Health Minister Victor Zamora said the agreement was finalised on Wednesday evening after a meeting with representatives of the Association of Private Clinics of Peru.
Egypt’s national carrier EgyptAir has said it will resume flights to 24 destinations from the first week of July and will add more in the following weeks.
The airline will operate flights to 13 destinations in Europe, three in Africa, four in the Middle East, three in North America and one in China, it said in a statement on Thursday, as well as domestic flights to the tourist hotspots of Sharm El Sheikh and Hurghada along the Red Sea and Luxor and Aswan along the Nile River.
The United Kingdom’s official death toll from confirmed cases of coronavirus rose by 149 to 43,230, the Department of Health has said.
Kazakhstan’s health minister has resigned, saying COVID-19 complications prevented him from leading efforts against the coronavirus outbreak as it surges once more.
Yelzhan Birtanov, who had held the post since early 2017 and caught the virus in mid-June, wrote on social media that he had developed pneumonia which required additional treatment.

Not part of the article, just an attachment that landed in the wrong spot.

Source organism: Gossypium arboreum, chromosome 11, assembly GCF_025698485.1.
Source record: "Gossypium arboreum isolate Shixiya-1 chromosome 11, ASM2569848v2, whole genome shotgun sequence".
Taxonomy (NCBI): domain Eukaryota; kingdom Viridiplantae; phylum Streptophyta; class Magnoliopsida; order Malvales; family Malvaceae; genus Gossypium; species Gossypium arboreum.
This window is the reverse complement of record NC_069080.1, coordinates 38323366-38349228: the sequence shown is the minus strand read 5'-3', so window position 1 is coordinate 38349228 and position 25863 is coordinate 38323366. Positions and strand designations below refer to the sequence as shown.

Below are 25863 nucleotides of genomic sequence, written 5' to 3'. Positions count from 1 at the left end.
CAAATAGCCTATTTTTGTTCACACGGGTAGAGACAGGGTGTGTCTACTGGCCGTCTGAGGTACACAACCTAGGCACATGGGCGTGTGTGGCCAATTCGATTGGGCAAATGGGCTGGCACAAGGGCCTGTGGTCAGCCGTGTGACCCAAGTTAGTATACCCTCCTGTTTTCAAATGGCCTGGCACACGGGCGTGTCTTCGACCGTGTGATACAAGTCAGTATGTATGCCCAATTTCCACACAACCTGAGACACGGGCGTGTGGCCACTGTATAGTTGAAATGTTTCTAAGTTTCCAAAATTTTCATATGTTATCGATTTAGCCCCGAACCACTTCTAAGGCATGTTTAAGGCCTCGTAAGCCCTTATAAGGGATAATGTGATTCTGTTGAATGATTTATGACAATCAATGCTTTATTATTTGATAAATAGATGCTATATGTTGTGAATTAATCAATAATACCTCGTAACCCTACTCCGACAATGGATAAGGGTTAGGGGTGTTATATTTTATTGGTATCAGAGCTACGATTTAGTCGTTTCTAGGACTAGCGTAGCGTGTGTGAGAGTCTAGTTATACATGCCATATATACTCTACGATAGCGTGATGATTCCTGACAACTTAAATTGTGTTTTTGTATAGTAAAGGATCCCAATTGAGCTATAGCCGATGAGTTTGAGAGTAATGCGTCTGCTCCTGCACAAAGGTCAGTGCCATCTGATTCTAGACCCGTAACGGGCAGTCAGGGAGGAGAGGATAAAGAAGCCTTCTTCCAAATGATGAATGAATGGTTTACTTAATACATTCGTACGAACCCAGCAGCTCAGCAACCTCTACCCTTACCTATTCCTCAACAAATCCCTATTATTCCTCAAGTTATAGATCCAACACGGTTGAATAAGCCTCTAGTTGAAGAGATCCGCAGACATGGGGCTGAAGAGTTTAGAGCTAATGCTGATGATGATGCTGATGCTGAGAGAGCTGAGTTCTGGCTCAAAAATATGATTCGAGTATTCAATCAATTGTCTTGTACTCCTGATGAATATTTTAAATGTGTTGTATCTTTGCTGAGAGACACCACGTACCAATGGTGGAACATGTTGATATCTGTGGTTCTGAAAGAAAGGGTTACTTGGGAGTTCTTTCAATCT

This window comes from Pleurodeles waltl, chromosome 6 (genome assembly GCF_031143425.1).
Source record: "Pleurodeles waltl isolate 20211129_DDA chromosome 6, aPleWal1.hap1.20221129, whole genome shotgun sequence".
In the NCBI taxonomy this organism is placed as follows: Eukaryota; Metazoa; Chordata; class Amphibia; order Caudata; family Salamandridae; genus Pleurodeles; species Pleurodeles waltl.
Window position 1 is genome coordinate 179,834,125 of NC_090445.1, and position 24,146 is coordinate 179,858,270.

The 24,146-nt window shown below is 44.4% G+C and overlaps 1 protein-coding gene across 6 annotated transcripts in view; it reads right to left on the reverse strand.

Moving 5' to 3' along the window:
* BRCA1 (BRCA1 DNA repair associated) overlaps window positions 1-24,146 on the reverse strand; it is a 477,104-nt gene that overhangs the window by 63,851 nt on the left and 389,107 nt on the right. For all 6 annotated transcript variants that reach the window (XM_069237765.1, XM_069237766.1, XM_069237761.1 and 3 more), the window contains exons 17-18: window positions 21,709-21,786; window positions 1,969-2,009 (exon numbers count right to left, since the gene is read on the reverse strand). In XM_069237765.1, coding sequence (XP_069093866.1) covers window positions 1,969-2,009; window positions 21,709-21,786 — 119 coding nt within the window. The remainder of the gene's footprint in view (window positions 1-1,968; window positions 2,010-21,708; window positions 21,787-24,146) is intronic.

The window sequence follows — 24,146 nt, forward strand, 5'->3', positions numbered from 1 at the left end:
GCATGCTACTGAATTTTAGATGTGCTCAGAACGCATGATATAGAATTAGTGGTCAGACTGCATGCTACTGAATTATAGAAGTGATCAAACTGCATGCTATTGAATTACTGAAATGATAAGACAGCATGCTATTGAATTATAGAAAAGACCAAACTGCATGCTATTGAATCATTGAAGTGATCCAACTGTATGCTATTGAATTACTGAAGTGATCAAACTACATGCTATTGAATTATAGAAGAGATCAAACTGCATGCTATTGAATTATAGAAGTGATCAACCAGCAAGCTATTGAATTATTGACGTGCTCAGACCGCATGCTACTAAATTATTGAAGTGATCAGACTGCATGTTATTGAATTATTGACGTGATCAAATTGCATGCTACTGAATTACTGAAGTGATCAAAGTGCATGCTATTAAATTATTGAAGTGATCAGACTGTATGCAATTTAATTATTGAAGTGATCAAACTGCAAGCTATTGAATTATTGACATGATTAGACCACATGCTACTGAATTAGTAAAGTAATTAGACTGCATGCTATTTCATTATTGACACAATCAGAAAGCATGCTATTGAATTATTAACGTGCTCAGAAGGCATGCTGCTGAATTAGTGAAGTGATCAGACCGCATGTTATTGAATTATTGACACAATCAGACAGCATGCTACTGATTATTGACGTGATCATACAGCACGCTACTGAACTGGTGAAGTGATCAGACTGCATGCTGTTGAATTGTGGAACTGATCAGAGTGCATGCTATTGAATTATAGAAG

Norway will lift travel restrictions to and from European countries that respect certain criteria regarding their coronavirus situation from July 15, public broadcaster NRK and daily Dagens Naeringsliv has reported.
Norwegian Prime Minister Erna Solberg is due to hold a news conference about “the coronavirus situation and travelling” at 14:00 GMT.
Norway currently allows travel to and from Denmark, Finland, Iceland and the Swedish island of Gotland since June 15, but maintains travel restrictions on mainland Sweden due to its higher level of coronavirus cases.
Jump in coronavirus cases in parts of the US will likely trigger closure in certain areas, but there will not be a nationwide shutdown, White House economic adviser Larry Kudlow has said.